As is often the issue with daredevils, the writing is exceedingly thin, strong enough to last only as long as the stuntperson remains in the air. Annie needs conflict, but finds none -- not from her fragile sister, Jane (Theresa McCarthy), who casts her out and largely disappears, nor from her manager, Mr. Frank Russell (Andrew Samonsky), who is meant to be the voice of reason, if for no other reason than to protect his own liabilities. Samonsky does a fine job trying to sell us on his huckster-with-a-heart character, but his struggles show the issues with LaChiusa's script: we only ever get the huckster moments. Though he asks Annie for forgiveness, we remember him only as the rogue who drunkenly attempts to make money off of Annie by using a Taylor impersonator in "Million Dolla' Momma." Even Testa faces similar struggles: the scene in which she accuses a dismissive Carrie Nation of greed ("You comfort yourself saying you're not a whore/neither am I/but we need more/more green to get by") is quite out of character, and works only because Testa's given plenty of other opportunities. Meanwhile, the ensemble suffers the worst of it, for while they sing prettily enough (save for a few odd disharmonies whenever the orchestra drops out), their characters are flat cut-outs, like DC Anderson's shouty "new manager," Tally Sessions's "Man with his Hand Wrapped in a Handkerchief" (the McKinley shooter), and Stanley Bahorek's portrayal of Mike (no relation) Taylor, a soldier who shows up to reassure a by-this-point delusional Annie that her act did give some, like him, courage and inspiration.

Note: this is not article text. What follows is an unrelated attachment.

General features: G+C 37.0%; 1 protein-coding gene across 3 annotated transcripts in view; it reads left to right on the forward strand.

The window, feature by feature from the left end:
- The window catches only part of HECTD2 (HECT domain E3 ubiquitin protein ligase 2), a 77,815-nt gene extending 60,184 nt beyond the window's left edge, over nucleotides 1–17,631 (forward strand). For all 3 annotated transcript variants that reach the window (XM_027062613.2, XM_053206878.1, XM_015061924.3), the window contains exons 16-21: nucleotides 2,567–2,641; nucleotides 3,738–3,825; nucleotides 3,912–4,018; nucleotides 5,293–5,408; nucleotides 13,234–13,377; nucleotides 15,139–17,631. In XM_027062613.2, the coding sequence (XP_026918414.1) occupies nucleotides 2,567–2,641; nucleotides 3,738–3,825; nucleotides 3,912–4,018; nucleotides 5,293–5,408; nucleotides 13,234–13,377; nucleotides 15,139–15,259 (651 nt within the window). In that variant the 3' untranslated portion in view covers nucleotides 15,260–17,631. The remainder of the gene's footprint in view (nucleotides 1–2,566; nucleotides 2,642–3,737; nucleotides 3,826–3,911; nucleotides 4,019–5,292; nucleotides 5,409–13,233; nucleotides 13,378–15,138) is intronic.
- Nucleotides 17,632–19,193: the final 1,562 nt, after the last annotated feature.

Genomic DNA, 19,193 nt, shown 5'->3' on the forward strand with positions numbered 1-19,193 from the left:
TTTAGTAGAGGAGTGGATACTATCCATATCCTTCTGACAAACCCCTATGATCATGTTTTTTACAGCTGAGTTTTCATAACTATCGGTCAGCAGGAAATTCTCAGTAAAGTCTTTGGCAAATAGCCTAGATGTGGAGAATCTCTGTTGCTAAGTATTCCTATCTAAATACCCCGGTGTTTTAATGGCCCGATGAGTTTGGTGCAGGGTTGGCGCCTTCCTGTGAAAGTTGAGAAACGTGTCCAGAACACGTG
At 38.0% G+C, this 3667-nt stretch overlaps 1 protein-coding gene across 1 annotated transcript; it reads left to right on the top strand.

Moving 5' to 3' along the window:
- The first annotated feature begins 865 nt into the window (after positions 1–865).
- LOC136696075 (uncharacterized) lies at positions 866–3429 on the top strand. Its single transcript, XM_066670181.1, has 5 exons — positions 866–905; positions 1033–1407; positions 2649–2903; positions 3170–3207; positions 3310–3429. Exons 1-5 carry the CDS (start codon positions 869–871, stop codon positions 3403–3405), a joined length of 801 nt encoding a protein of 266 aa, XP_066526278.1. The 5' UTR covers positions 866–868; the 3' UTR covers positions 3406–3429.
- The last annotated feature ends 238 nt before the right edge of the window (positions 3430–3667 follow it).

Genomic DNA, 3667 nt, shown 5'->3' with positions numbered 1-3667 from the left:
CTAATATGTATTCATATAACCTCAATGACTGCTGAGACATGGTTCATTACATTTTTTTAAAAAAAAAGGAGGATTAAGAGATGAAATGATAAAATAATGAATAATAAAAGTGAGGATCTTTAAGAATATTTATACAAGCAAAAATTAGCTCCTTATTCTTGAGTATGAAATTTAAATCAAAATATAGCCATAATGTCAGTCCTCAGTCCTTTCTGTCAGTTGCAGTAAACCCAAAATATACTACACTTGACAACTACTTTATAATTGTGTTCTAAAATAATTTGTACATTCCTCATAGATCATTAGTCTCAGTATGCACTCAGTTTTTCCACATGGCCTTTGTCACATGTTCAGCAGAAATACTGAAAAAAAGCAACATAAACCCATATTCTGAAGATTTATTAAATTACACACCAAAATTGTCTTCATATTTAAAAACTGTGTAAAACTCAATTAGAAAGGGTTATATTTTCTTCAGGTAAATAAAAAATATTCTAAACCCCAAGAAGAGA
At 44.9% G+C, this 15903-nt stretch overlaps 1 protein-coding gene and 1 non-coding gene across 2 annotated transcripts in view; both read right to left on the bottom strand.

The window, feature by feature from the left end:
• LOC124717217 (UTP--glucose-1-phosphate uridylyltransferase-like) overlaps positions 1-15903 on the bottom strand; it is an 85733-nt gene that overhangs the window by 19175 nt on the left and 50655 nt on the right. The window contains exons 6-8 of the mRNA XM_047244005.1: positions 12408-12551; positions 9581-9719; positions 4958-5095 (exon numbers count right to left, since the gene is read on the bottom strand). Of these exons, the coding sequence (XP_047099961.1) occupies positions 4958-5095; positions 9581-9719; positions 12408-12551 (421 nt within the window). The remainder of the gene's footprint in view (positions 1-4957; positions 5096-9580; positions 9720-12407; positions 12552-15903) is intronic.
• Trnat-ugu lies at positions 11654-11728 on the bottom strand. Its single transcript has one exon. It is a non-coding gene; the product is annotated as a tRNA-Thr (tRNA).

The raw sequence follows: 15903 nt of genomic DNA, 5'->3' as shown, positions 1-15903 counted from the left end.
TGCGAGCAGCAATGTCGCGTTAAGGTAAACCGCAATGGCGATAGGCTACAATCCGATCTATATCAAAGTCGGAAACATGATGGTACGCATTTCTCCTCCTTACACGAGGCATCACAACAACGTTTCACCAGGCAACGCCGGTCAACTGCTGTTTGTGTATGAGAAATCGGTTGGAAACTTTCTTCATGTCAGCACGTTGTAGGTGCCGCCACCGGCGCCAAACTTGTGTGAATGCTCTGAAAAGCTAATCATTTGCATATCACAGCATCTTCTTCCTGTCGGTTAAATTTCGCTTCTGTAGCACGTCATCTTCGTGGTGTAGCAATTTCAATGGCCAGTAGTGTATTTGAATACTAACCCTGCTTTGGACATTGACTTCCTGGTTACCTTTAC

The structure of Queen of the Mist and Annie's life sloppily parallel each other so often that LaChiusa must have done so intentionally, if not ill-advisedly: after all, why would you want to make a musical that has no idea what it wants to do with itself? Director Jack Cummings III works well with what he's given -- a narrow swath of gymnasium flooring between two risers filled with audience members, a misty scrim that hides the orchestra, and an old piano that sweeps between the two sides of the stage -- but this is ultimately a show without a big idea, with a lackluster musical theme, and either a problematic first or second act: your call.